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Econometrics 2019, 7(1), 5;

Information Flow in Times of Crisis: The Case of the European Banking and Sovereign Sectors

Tasmanian School of Business and Economics, University of Tasmania, Hobart TAS 7001, Australia
School of Economics and Finance, Queensland University of Technology, Brisbane QLD 4000, Australia
Department of Economics, Macquarie University, Sydney 2109, Australia
Author to whom correspondence should be addressed.
Mardi Dungey passed away just as this manuscript was accepted for publication.
Received: 20 December 2017 / Revised: 10 December 2018 / Accepted: 11 January 2019 / Published: 17 January 2019
(This article belongs to the Special Issue Celebrated Econometricians: Peter Phillips)
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Crises in the banking and sovereign debt sectors give rise to heightened financial fragility. Of particular concern is the development of self-fulfilling feedback loops where crisis conditions in one sector are transmitted to the other sector and back again. We use time-varying tests of Granger causality to demonstrate how empirical evidence of connectivity between the banking and sovereign sectors can be detected, and provide an application to the Greek, Irish, Italian, Portuguese and Spanish (GIIPS) countries and Germany over the period 2007 to 2016. While the results provide evidence of domestic feedback loops, the most important finding is that financial fragility is an international problem and cannot be dealt with purely on a country-by-country basis. View Full-Text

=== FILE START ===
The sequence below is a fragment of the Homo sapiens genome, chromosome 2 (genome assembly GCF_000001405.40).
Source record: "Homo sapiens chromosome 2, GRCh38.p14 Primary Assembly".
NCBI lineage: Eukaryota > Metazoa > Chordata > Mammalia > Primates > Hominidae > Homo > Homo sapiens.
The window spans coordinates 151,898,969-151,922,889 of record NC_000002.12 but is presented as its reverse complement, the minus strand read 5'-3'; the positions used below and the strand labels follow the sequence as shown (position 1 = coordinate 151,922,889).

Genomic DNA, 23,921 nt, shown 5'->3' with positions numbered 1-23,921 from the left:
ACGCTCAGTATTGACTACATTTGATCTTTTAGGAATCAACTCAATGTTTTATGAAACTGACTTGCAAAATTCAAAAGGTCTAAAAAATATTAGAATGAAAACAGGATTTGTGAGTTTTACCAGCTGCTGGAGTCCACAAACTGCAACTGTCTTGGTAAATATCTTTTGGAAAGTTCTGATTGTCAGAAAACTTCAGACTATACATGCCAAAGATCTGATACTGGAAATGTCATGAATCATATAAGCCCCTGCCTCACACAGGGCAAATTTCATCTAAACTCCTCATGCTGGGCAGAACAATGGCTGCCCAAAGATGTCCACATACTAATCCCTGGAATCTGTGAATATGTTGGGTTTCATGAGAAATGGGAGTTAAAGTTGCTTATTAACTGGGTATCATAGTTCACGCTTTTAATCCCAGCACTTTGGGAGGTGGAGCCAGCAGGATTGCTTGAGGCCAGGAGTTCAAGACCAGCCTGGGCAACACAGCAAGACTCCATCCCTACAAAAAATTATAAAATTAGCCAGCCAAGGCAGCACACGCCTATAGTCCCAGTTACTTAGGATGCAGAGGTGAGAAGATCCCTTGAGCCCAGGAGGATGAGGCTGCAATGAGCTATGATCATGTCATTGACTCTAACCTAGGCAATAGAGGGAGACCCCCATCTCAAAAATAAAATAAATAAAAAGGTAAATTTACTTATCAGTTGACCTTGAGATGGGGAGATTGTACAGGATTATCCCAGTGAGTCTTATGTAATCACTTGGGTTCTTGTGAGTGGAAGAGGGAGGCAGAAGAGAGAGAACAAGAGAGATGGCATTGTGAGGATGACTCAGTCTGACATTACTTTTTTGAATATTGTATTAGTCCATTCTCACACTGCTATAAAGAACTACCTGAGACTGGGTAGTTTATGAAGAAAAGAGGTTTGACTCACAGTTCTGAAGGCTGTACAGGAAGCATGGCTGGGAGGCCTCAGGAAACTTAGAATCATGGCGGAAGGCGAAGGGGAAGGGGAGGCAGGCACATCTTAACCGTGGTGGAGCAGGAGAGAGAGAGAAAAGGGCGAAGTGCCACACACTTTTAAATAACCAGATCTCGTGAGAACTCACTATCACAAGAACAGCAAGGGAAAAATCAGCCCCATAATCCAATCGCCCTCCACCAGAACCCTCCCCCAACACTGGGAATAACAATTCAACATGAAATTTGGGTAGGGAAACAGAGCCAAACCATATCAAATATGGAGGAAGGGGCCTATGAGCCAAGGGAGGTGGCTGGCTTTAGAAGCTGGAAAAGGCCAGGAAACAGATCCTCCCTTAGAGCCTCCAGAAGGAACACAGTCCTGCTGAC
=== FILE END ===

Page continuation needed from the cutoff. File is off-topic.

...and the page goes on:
Keywords: financial crises; diabolical loop; banking; sovereign debt financial crises; diabolical loop; banking; sovereign debt

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Dungey, M.; Hurn, S.; Shi, S.; Volkov, V. Information Flow in Times of Crisis: The Case of the European Banking and Sovereign Sectors. Econometrics 2019, 7, 5.

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